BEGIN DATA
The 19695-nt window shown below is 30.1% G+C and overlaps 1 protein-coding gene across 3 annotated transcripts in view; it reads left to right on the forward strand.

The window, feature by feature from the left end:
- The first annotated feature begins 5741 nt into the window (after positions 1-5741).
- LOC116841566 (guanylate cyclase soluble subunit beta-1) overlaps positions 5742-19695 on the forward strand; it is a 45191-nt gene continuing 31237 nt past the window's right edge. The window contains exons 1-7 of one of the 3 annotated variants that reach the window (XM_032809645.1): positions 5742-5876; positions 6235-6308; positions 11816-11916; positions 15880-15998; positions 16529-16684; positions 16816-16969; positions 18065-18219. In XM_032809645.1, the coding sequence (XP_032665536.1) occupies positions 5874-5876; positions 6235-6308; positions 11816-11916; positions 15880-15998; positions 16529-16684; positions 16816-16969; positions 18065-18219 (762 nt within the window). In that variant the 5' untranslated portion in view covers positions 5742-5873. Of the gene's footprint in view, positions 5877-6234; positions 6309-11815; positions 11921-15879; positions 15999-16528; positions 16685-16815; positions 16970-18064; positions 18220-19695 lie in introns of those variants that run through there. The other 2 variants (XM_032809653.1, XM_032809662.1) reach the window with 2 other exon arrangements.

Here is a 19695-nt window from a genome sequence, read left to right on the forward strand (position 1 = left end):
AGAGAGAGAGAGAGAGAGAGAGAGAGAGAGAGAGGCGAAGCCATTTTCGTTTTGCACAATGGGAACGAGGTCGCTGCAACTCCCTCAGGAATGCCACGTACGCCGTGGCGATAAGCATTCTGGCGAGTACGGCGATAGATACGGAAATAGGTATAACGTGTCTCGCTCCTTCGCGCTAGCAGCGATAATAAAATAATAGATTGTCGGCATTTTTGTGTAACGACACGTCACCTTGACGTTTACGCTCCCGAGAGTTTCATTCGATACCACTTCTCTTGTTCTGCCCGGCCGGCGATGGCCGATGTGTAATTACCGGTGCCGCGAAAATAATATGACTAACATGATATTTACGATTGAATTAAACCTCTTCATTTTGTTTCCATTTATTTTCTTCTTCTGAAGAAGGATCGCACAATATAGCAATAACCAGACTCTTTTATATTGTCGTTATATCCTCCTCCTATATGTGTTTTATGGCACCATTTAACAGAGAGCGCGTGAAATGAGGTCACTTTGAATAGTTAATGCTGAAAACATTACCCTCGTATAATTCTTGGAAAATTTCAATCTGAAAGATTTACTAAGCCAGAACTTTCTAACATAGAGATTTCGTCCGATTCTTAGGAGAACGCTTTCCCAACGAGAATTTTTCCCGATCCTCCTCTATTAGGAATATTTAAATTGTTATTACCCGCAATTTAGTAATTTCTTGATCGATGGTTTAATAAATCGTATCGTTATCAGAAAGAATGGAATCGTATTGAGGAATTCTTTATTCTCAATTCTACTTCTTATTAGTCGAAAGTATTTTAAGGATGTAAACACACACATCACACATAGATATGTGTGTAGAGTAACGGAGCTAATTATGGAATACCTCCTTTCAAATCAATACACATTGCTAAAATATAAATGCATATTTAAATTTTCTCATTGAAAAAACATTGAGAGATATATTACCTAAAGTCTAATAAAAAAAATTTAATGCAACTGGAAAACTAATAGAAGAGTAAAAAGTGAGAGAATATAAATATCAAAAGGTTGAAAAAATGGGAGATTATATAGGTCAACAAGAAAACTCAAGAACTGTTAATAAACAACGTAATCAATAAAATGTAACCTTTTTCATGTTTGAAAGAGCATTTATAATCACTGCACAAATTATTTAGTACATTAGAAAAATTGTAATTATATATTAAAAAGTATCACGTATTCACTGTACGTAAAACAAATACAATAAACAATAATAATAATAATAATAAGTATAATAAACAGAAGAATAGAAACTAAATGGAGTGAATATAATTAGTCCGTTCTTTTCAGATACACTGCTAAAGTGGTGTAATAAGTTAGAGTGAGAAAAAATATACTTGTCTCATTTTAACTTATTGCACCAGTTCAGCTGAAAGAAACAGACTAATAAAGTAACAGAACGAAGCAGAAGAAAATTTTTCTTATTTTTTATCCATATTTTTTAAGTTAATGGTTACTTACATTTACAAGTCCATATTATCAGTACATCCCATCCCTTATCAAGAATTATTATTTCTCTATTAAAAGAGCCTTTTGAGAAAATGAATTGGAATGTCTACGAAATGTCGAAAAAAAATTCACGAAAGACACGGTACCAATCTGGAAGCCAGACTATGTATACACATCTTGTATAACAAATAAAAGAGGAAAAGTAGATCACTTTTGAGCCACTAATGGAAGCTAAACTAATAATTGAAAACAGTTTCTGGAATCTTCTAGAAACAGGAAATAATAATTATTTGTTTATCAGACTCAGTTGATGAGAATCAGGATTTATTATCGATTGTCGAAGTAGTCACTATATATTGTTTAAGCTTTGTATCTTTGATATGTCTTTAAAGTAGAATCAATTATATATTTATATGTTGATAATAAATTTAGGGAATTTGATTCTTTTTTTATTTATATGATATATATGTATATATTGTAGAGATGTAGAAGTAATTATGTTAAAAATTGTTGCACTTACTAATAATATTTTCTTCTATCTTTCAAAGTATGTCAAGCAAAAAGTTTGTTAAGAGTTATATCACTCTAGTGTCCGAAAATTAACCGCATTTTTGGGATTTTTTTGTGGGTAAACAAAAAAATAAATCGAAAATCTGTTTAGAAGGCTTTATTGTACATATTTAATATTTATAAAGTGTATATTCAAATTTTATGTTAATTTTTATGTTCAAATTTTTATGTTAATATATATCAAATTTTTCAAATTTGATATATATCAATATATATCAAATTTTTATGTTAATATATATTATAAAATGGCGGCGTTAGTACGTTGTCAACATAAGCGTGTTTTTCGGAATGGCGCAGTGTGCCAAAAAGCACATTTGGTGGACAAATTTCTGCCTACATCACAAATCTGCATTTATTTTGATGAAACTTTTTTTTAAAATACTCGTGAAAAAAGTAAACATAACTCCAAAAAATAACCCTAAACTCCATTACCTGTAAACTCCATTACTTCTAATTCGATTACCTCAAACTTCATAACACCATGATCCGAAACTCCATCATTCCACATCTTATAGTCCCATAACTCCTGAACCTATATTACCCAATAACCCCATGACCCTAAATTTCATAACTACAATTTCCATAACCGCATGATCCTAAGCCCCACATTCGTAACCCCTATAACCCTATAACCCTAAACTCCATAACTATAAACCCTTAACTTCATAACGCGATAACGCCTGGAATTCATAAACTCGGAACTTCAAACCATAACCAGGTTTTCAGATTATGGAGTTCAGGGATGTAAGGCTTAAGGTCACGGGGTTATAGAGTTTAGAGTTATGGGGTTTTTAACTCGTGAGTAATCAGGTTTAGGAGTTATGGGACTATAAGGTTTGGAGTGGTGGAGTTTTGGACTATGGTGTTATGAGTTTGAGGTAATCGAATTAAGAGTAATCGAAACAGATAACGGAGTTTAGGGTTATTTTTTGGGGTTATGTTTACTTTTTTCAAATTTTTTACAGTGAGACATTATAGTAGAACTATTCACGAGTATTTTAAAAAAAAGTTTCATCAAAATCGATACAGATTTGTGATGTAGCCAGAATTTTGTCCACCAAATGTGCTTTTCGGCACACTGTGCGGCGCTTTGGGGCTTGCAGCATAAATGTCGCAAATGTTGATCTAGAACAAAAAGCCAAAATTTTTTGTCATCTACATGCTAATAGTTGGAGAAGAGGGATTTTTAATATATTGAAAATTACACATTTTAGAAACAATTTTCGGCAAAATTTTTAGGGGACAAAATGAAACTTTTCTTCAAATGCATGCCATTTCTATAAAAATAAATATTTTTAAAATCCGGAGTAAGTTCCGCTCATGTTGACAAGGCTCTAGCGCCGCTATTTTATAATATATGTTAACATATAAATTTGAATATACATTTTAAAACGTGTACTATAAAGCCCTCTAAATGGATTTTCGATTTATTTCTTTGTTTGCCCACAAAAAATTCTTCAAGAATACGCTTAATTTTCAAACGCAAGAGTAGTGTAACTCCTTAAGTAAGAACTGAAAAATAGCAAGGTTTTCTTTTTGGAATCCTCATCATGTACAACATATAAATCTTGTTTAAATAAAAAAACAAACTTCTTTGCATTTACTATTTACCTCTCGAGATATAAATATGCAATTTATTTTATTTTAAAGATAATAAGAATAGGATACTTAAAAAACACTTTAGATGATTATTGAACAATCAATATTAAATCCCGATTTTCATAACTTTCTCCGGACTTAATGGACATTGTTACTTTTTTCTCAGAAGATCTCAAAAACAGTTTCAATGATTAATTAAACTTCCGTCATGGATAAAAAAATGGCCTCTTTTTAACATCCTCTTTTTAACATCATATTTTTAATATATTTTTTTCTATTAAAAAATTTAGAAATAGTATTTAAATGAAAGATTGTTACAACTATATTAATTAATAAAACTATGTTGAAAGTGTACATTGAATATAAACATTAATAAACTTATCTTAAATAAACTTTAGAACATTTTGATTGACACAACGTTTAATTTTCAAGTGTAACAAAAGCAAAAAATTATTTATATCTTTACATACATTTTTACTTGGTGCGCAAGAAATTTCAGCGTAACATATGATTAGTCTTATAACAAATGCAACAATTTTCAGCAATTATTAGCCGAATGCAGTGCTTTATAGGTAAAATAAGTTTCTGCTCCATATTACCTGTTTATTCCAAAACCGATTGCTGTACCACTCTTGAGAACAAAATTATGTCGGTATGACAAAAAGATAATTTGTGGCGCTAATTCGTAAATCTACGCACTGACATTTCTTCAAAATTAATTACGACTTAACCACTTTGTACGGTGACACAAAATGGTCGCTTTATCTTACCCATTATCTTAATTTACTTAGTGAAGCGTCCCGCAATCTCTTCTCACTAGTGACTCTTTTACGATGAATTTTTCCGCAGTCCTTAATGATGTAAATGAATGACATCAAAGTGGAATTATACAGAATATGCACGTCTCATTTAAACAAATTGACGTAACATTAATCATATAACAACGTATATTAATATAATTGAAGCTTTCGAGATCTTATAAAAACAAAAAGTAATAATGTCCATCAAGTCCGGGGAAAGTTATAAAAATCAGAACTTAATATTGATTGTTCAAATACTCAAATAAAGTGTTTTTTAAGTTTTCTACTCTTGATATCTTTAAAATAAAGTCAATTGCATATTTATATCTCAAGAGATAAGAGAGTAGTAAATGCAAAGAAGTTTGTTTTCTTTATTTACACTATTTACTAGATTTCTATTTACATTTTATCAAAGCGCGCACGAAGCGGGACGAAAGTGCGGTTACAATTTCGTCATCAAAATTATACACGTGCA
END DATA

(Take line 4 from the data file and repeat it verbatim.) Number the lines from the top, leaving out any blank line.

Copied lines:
- LOC116841566 (guanylate cyclase soluble subunit beta-1) overlaps positions 5742-19695 on the forward strand; it is a 45191-nt gene continuing 31237 nt past the window's right edge. The window contains exons 1-7 of one of the 3 annotated variants that reach the window (XM_032809645.1): positions 5742-5876; positions 6235-6308; positions 11816-11916; positions 15880-15998; positions 16529-16684; positions 16816-16969; positions 18065-18219. In XM_032809645.1, the coding sequence (XP_032665536.1) occupies positions 5874-5876; positions 6235-6308; positions 11816-11916; positions 15880-15998; positions 16529-16684; positions 16816-16969; positions 18065-18219 (762 nt within the window). In that variant the 5' untranslated portion in view covers positions 5742-5873. Of the gene's footprint in view, positions 5877-6234; positions 6309-11815; positions 11921-15879; positions 15999-16528; positions 16685-16815; positions 16970-18064; positions 18220-19695 lie in introns of those variants that run through there. The other 2 variants (XM_032809653.1, XM_032809662.1) reach the window with 2 other exon arrangements.